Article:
After realising I may never entirely recover from Orbit, I decided I was going to have to press on with Warlord eventually. The trauma was one reason holding me back, but I also know I’m nearing the end and I don’t want there to be no more new episodes of Blake’s 7 for me. The urge to see those last couple was just a little bit greater though.
I was curious to see any scenes between Vila and Avon, but they shared none until the end when everyone was together on Scorpio, where nothing was given away.
Having failed at getting a group of scientists together throughout Series D, the crew do still have an antidote to the Federation’s control drug. I had to wrack my brains a bit because I initially thought I’d missed something; however, I think this is what they picked up in Traitor. If so, my mitigation is that my viewing has been a tad slower than the one-episode-per-week that 1981’s viewers would have seen and that story now feels a long time ago.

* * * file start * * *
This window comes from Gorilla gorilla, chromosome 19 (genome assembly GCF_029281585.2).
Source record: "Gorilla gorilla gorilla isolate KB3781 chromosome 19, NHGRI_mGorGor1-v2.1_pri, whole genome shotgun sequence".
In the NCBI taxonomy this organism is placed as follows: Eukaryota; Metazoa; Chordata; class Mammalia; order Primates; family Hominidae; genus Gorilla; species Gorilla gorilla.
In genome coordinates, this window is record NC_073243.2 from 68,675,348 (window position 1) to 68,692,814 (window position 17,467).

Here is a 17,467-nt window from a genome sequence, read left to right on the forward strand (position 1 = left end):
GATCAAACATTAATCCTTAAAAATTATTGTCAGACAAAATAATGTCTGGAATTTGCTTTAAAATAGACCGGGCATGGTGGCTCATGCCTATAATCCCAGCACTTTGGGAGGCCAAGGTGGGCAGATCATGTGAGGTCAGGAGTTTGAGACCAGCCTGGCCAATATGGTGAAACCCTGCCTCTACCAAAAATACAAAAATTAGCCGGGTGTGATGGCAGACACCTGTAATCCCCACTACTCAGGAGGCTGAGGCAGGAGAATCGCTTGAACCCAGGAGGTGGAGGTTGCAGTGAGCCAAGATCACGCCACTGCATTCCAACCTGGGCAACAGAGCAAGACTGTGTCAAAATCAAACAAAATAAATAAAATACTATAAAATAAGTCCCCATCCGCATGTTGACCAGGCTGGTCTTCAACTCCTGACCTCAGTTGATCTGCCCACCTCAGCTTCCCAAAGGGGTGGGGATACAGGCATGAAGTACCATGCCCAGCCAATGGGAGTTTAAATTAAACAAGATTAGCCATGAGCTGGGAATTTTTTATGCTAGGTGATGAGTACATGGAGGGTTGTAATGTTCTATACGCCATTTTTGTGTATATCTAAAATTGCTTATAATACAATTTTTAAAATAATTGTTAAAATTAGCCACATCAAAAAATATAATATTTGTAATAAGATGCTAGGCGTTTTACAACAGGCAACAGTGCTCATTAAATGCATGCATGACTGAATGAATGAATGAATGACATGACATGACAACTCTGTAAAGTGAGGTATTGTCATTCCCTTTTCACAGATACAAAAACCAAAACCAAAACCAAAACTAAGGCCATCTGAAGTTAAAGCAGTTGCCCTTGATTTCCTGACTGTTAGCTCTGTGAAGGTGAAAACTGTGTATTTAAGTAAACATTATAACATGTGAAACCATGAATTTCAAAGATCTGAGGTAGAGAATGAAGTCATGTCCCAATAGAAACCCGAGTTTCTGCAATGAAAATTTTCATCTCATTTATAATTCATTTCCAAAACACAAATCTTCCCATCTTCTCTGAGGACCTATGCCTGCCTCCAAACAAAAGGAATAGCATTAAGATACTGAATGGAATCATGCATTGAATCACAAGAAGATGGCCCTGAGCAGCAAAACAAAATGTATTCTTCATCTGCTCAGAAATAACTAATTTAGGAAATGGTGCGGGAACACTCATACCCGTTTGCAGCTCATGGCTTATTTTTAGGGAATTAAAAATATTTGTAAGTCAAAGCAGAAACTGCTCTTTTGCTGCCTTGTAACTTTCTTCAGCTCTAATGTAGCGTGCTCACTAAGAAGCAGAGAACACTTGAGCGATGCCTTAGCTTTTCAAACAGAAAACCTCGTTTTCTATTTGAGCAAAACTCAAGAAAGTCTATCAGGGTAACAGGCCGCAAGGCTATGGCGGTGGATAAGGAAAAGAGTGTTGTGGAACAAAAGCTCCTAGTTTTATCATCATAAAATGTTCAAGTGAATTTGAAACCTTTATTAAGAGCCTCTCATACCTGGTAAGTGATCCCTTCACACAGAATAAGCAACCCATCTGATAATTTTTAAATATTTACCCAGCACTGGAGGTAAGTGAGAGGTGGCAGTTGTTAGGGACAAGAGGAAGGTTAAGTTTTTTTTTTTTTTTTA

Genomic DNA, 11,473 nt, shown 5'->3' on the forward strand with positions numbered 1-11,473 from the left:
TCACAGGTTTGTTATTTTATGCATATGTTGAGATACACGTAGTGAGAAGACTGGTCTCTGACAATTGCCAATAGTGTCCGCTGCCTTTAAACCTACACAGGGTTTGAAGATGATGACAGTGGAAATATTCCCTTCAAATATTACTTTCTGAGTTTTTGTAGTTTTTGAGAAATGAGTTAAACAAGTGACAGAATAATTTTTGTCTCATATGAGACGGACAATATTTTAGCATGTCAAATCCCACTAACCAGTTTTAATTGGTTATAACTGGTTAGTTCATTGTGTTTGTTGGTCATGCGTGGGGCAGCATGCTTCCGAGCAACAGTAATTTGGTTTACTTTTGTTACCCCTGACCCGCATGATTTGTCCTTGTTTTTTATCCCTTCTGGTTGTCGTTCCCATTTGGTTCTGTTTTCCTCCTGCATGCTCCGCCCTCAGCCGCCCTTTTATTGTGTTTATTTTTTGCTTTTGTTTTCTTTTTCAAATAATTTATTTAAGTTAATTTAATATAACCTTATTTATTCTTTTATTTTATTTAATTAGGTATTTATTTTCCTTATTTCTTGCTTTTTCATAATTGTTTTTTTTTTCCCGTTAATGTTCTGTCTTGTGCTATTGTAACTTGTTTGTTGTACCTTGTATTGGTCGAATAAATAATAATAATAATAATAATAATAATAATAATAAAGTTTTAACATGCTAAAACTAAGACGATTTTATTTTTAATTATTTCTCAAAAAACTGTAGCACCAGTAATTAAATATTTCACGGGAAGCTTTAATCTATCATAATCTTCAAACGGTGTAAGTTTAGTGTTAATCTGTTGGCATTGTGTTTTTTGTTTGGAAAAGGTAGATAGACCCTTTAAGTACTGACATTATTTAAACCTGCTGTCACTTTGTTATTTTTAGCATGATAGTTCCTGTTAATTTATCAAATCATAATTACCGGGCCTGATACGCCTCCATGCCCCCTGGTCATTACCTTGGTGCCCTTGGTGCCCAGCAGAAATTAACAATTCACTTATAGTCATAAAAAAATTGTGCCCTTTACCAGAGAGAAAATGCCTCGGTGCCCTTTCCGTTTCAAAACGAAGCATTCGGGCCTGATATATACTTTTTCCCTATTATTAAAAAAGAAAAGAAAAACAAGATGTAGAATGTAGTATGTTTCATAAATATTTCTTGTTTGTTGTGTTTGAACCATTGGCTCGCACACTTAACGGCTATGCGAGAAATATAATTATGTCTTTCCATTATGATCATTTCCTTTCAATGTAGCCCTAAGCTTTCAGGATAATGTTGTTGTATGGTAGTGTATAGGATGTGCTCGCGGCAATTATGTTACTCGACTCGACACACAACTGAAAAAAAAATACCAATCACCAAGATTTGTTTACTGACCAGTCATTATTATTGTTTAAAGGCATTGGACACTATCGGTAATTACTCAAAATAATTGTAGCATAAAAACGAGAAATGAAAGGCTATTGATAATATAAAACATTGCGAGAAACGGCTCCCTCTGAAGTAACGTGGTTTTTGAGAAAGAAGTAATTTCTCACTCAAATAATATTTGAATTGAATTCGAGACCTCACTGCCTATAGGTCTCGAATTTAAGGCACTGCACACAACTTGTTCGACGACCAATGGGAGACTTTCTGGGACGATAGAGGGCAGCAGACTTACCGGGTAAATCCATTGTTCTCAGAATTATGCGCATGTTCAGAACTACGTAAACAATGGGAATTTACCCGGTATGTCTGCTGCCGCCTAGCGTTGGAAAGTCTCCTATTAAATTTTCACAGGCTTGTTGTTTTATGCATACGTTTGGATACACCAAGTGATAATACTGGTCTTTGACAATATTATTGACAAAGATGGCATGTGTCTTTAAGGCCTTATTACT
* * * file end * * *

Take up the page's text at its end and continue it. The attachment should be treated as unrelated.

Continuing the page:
The footage of Zondor does go on a bit too long. I was intrigued by the shots used and the screen inserts that gave us views of the Federation guards. Yet I couldn’t shake the feeling that I was watching CCTV from a shopping centre.
The various planets’ representatives seemed an interesting bunch and I was disappointed that all of them except for Zukan disappeared after 10 minutes. Among the representatives is Charles Augins playing Lod, whose voice was immediately recognisable from his role as Queeg in the Red Dwarf episode of the same name a few years later. My eye was also drawn to Rick James playing Chalsa as, with much of his upper body visible, his tall, slim and muscular physique stands out among the others, and it couldn’t be seen through his jumpsuit while I was watching him in Doctor Who‘s ‘The Mutants’.
Avon’s diplomacy skills don’t look good and initially I felt he needed to be nicer to the people whose help he needed. He came across as harsh, forceful and angry.